6 Things to Look for in Student Worker Hires

By Garth Brunner on August 22, 2023

When looking for students to hire, there are many qualities to look for. Sometimes it might just be their availability, but it goes beyond that! An open schedule does not mean that they will be a good hire. Here are the best things to look for when hiring student workers.

via Unsplash

1. Positive Attitude

Before you even talk to them about their school life, you want to know about the kind of person they are. Even if they are someone working solely for money, it should not come paired with a negative attitude. The students should seem willing to work! After all, a negative perspective can influence more than just their work ethic. It can spread and decrease the pleasure of the work environment for others! Plus, if they are positive and excited about the job, they will be more willing to learn and therefore easier to train. Even if the prospective hire does not have all of the experience you are looking for, they will still become a great employee.

2. Commitment

You should also look into the student’s level of commitment. Have they been switching from job to job or even major to major? A lack of commitment might mean they won’t work with you for long and it’s only a matter of time before you’re back in this position again and looking for more student hires. Instead, look for someone who sticks to their commitments and promises once they make them.

3. Teamwork

Teamwork is essential for most jobs, right? Your student worker should be a great teammate who is always willing to help their fellow coworkers. Make sure you do not take advantage of their hard teamwork and ask them for help with things out of their pay range. Your workers need to be compensated fairly!

A great way to find out about their willingness to work in a team is to ask them about group school projects. Do they immediately groan and grimace? Or do they explain they love it when everyone else in their group works hard and only dislike them when they are doing the bulk of the work? There are plenty of ways that your prospective hire might answer this question, so use what you find out to determine if they are willing to work as a team with that positive attitude from before!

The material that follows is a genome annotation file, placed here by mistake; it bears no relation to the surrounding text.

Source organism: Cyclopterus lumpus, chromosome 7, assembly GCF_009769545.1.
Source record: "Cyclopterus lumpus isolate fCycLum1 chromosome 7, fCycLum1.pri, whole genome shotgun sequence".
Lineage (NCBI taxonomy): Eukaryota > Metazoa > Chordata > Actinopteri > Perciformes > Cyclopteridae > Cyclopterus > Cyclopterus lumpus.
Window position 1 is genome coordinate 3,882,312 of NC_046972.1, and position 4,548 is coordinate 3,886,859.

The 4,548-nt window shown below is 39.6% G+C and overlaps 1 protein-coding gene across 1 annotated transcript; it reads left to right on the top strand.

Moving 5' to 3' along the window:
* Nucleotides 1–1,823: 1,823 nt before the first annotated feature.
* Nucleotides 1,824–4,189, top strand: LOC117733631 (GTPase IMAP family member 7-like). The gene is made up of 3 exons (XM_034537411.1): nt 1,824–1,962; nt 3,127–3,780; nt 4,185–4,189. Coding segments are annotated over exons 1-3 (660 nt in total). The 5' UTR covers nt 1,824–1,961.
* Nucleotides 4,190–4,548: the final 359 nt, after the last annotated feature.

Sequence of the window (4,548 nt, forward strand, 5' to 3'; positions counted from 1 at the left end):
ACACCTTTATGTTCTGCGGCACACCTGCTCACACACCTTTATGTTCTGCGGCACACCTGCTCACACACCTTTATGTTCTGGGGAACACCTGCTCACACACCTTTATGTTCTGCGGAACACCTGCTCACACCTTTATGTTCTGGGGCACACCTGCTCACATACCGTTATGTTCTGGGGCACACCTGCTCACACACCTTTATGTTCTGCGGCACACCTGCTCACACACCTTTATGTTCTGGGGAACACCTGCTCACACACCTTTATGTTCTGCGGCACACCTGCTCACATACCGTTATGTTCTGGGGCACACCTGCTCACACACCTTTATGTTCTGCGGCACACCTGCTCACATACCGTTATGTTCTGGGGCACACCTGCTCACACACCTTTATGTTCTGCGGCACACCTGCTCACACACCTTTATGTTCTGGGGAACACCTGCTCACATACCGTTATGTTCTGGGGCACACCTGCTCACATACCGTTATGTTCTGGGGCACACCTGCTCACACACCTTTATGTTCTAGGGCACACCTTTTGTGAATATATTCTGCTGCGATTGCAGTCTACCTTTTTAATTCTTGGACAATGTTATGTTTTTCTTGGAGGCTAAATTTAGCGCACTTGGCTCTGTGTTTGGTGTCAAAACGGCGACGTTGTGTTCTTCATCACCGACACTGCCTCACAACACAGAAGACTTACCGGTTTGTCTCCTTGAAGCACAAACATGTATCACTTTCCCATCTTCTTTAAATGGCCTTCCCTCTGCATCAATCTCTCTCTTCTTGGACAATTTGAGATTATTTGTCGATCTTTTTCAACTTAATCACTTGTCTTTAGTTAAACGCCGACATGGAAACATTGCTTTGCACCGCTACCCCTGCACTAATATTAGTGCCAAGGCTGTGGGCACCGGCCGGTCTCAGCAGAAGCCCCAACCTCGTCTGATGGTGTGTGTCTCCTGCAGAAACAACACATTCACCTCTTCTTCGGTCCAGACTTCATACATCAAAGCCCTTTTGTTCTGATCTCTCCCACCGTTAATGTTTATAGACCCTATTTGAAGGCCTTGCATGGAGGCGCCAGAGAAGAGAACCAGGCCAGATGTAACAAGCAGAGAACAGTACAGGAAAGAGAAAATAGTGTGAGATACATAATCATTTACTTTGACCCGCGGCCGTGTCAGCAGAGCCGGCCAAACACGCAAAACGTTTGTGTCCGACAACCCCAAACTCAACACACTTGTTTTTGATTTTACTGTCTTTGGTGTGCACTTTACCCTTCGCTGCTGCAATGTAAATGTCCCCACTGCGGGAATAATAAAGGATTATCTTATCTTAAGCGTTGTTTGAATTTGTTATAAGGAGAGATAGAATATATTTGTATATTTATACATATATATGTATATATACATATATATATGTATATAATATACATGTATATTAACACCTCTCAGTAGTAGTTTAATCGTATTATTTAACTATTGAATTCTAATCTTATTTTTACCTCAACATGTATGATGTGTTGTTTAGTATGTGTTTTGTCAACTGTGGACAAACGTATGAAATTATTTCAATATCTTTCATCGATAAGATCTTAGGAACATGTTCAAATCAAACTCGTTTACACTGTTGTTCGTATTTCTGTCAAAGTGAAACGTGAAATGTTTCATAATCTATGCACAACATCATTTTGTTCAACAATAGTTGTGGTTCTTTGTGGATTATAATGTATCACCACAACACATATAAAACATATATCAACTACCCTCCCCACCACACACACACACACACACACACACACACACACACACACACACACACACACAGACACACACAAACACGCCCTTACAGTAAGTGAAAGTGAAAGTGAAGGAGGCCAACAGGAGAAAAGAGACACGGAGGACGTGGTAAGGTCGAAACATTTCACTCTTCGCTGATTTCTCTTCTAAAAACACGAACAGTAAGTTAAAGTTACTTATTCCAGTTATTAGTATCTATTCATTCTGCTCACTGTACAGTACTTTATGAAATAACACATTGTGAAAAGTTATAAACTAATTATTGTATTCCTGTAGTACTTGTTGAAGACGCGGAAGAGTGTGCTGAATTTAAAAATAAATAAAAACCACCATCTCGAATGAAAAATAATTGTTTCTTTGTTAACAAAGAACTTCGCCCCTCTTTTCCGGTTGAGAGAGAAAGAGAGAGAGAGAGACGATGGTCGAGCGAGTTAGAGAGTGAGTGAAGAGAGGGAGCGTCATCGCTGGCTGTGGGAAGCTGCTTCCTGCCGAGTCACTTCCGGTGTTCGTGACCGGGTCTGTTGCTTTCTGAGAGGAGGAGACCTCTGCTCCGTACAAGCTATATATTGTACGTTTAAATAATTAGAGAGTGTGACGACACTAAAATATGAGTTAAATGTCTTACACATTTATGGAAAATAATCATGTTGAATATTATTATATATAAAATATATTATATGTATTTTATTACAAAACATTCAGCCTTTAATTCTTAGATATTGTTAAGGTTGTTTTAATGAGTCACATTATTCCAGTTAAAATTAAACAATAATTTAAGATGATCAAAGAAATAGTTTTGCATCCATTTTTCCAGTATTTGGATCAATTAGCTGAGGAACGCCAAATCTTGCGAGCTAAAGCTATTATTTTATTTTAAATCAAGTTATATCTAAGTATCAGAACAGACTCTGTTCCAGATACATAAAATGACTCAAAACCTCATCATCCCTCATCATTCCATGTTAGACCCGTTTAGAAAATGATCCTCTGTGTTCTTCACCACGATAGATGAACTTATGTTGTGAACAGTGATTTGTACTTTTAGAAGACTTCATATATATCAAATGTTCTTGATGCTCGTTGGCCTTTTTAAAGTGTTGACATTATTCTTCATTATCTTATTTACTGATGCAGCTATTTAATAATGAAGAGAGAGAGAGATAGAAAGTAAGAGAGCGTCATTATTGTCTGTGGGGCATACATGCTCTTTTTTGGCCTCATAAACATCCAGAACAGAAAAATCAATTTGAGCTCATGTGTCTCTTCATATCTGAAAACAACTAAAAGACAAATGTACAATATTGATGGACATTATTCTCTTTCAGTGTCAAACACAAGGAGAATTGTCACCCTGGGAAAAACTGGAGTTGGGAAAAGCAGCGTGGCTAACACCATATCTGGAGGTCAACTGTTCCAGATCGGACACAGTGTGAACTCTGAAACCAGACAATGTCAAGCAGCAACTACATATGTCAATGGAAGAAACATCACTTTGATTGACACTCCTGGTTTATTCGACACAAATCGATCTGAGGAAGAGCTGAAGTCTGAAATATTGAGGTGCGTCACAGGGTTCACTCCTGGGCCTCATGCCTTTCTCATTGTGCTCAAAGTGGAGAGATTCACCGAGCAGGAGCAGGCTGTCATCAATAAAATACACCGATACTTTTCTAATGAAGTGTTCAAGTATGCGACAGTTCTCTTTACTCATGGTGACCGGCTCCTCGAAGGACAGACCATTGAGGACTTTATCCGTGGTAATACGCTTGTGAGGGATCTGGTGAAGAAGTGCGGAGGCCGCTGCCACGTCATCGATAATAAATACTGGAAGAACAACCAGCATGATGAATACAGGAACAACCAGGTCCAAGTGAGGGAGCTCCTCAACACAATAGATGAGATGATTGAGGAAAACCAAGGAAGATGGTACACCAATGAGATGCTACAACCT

4. If They’ve Juggled a Job and School Before

A good thing to know would be whether your student workers have previously juggled both school and a job at the same time. It can be a difficult task that not everyone can handle, so if they have, find out what happened. Why did they leave their previous job? What made it difficult or easy to handle both>

If they haven’t worked before, that’s fine, but you can ask about their plans. What takes priority, school or work? Ask them that, if they couldn’t do both, if they would plan to quit working altogether or would prefer fewer hours? If they do not know, that’s fine! Sometimes we don’t know how we’d answer questions like that unless we were actually in the situation.

If they would prefer fewer hours, you can still work with them. Even if someone comes in two or three times a week, they can be an incredibly valuable employee.

5. Major

You might be interested to know what major your prospective hire is enrolled in. This should never determine if you do hire them or not, but it just gives you more insight into their work style, how many hours they could take on, and what position you could place them in. Are they pre-med? It might be difficult, but they’re clearly a hard worker! Are they a film major? It might be really nice to have a creative eye like them on hand! Are they studying psychology? Maybe they would love to interact with customers or clients all day long!

6. Current Courses

Similarly to their major, it can be helpful to know either what courses they are enrolled in or how many credits they are taking this semester. If they’re taking 18 or more credits, wow! They might not be able to work five times a week, but they are clearly very dedicated to their studies. That dedication may match the commitment they hold to this job, as mentioned before. Ask which classes they are excited about and why. Once again, this will show the kind of person they are.

 

Many of these categories are connected between both school and work. In both places, students should be positive, committed, and have great teamwork skills. Use their education to learn more about their background and passions, but never use that as the deciding point in a job. Their work ethic should speak for itself. Ultimately, always believe the student when they say how much work they can take on. It’s not up to you to decide unless they speak out otherwise.

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